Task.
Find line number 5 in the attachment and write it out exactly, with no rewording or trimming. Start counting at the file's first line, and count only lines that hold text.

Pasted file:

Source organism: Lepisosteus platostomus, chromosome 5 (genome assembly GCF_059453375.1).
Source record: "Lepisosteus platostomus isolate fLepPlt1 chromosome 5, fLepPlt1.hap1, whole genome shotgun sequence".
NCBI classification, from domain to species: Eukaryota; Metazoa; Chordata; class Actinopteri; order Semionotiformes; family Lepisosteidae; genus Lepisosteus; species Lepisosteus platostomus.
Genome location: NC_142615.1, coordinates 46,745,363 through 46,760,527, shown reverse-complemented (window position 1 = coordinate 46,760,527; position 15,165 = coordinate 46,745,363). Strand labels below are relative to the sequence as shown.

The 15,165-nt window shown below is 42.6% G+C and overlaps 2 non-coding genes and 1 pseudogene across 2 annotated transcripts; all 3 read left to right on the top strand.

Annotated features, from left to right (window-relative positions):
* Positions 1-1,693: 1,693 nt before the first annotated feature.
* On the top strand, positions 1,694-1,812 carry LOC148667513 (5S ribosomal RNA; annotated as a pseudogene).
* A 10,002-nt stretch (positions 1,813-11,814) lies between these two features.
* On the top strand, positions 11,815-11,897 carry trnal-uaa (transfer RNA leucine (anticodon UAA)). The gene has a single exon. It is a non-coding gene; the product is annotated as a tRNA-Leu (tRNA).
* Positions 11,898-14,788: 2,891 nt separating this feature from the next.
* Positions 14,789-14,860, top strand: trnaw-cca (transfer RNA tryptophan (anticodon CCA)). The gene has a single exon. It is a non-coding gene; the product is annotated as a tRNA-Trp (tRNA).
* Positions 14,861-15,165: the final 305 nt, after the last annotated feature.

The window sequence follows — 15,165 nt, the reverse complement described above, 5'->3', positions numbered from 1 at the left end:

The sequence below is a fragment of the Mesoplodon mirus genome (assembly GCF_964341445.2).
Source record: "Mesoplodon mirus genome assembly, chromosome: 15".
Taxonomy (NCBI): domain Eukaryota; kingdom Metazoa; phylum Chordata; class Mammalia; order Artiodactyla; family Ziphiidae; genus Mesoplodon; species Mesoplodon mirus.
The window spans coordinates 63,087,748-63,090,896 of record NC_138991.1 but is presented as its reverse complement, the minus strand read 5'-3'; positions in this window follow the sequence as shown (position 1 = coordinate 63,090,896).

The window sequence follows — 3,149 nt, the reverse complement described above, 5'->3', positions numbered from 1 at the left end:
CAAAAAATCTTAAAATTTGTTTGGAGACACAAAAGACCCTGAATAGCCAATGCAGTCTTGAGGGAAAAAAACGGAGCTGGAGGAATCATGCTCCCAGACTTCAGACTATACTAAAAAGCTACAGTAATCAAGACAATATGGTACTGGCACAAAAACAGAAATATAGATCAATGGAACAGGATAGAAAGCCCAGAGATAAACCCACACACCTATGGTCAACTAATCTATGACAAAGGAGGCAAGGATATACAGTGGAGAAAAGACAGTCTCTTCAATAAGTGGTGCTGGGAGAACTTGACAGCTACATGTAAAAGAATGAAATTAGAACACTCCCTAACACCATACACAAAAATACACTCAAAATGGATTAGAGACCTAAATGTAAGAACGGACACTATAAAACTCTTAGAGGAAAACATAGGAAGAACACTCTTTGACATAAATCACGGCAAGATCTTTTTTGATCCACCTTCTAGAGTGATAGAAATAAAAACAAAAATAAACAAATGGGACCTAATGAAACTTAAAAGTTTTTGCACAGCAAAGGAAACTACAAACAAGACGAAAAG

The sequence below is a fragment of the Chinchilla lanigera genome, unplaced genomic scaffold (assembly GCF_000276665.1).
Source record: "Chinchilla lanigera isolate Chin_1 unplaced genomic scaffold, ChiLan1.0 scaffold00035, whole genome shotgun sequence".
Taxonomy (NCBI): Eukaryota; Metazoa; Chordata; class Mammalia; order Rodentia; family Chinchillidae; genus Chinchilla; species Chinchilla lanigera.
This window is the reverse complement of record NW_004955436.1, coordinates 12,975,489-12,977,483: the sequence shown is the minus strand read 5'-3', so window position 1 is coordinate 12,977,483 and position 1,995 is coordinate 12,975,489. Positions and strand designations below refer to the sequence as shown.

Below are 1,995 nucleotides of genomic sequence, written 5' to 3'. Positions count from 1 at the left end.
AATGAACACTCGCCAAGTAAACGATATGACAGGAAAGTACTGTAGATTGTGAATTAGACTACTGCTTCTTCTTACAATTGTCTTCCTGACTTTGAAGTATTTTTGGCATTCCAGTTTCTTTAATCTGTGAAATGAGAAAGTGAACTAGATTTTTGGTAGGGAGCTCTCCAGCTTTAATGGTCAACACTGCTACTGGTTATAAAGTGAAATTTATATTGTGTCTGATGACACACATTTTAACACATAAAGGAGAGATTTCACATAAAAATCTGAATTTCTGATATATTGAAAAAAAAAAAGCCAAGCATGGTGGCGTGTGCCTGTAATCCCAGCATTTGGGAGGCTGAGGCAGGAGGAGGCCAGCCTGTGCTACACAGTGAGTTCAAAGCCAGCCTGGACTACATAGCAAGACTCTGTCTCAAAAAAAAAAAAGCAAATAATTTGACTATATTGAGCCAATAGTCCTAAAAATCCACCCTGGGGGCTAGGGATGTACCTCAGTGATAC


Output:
The 15,165-nt window shown below is 42.6% G+C and overlaps 2 non-coding genes and 1 pseudogene across 2 annotated transcripts; all 3 read left to right on the top strand.